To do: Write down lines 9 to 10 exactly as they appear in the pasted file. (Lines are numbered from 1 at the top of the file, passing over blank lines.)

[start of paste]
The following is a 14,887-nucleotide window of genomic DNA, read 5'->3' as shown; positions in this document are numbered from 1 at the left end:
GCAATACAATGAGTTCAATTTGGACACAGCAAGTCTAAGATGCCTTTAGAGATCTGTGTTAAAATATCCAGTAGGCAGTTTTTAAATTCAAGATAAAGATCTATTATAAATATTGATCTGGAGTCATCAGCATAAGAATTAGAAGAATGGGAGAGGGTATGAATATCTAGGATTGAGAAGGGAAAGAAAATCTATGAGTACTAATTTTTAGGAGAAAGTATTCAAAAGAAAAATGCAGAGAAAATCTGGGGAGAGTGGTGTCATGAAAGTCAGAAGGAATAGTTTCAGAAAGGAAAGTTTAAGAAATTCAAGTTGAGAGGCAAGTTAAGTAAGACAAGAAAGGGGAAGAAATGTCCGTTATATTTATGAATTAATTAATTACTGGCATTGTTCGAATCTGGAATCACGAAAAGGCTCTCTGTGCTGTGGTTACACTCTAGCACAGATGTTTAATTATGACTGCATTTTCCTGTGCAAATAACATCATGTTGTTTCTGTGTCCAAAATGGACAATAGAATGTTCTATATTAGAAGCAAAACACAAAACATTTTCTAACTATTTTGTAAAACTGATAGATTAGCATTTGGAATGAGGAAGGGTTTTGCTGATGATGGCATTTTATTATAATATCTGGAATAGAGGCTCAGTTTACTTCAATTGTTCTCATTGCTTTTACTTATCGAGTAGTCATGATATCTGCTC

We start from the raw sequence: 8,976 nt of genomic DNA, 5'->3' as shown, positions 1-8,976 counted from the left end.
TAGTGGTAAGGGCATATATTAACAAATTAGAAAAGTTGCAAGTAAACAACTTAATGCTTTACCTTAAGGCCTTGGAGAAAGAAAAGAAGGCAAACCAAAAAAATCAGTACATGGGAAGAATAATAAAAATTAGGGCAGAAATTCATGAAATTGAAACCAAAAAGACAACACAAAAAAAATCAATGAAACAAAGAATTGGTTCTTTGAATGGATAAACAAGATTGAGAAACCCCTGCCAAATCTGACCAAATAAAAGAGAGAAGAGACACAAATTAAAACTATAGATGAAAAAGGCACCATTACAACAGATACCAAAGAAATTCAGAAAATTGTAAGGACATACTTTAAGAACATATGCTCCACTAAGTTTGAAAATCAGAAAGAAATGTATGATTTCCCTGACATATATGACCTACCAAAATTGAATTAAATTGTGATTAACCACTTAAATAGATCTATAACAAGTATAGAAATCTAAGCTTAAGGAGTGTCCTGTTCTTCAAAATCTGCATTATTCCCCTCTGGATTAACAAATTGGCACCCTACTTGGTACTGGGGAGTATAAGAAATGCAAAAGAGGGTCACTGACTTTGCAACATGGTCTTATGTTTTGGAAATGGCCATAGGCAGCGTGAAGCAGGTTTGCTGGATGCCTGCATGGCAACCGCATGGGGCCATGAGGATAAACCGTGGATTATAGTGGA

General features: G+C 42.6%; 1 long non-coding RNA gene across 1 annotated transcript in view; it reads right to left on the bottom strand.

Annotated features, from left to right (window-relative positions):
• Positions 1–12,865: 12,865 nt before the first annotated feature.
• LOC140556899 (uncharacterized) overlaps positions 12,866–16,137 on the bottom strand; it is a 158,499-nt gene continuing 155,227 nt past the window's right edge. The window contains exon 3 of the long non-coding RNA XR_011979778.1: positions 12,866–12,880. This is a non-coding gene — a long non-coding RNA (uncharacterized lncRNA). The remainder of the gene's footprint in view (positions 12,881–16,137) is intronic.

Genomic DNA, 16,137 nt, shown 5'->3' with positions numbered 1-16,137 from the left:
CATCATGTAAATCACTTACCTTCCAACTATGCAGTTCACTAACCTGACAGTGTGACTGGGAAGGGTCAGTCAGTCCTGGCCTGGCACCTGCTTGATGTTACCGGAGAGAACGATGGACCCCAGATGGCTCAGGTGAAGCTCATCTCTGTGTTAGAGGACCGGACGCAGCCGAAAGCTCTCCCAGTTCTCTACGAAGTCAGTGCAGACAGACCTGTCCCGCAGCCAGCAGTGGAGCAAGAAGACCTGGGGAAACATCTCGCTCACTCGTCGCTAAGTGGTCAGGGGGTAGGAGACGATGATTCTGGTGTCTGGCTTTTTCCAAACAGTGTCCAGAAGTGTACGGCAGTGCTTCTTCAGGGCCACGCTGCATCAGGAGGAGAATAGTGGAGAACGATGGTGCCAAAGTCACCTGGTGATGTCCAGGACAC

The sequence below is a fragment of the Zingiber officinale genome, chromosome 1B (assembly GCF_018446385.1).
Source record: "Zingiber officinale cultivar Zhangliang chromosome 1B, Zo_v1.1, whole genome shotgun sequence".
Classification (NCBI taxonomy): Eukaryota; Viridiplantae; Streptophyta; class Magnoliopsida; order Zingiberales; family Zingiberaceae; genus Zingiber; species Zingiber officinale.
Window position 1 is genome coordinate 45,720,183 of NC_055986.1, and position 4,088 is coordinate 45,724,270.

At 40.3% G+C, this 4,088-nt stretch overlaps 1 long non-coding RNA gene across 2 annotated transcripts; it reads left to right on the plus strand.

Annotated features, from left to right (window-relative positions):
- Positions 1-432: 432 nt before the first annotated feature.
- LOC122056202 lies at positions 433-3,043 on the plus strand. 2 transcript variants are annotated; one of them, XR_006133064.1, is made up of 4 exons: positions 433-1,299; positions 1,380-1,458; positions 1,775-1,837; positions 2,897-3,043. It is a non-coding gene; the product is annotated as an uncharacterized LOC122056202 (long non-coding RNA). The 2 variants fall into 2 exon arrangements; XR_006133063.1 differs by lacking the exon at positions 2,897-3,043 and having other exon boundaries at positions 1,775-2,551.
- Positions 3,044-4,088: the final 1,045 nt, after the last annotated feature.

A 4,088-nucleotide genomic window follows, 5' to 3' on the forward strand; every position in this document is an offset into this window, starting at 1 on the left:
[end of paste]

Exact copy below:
Genomic DNA, 16,137 nt, shown 5'->3' with positions numbered 1-16,137 from the left:
CATCATGTAAATCACTTACCTTCCAACTATGCAGTTCACTAACCTGACAGTGTGACTGGGAAGGGTCAGTCAGTCCTGGCCTGGCACCTGCTTGATGTTACCGGAGAGAACGATGGACCCCAGATGGCTCAGGTGAAGCTCATCTCTGTGTTAGAGGACCGGACGCAGCCGAAAGCTCTCCCAGTTCTCTACGAAGTCAGTGCAGACAGACCTGTCCCGCAGCCAGCAGTGGAGCAAGAAGACCTGGGGAAACATCTCGCTCACTCGTCGCTAAGTGGTCAGGGGGTAGGAGACGATGATTCTGGTGTCTGGCTTTTTCCAAACAGTGTCCAGAAGTGTACGGCAGTGCTTCTTCAGGGCCACGCTGCATCAGGAGGAGAATAGTGGAGAACGATGGTGCCAAAGTCACCTGGTGATGTCCAGGACAC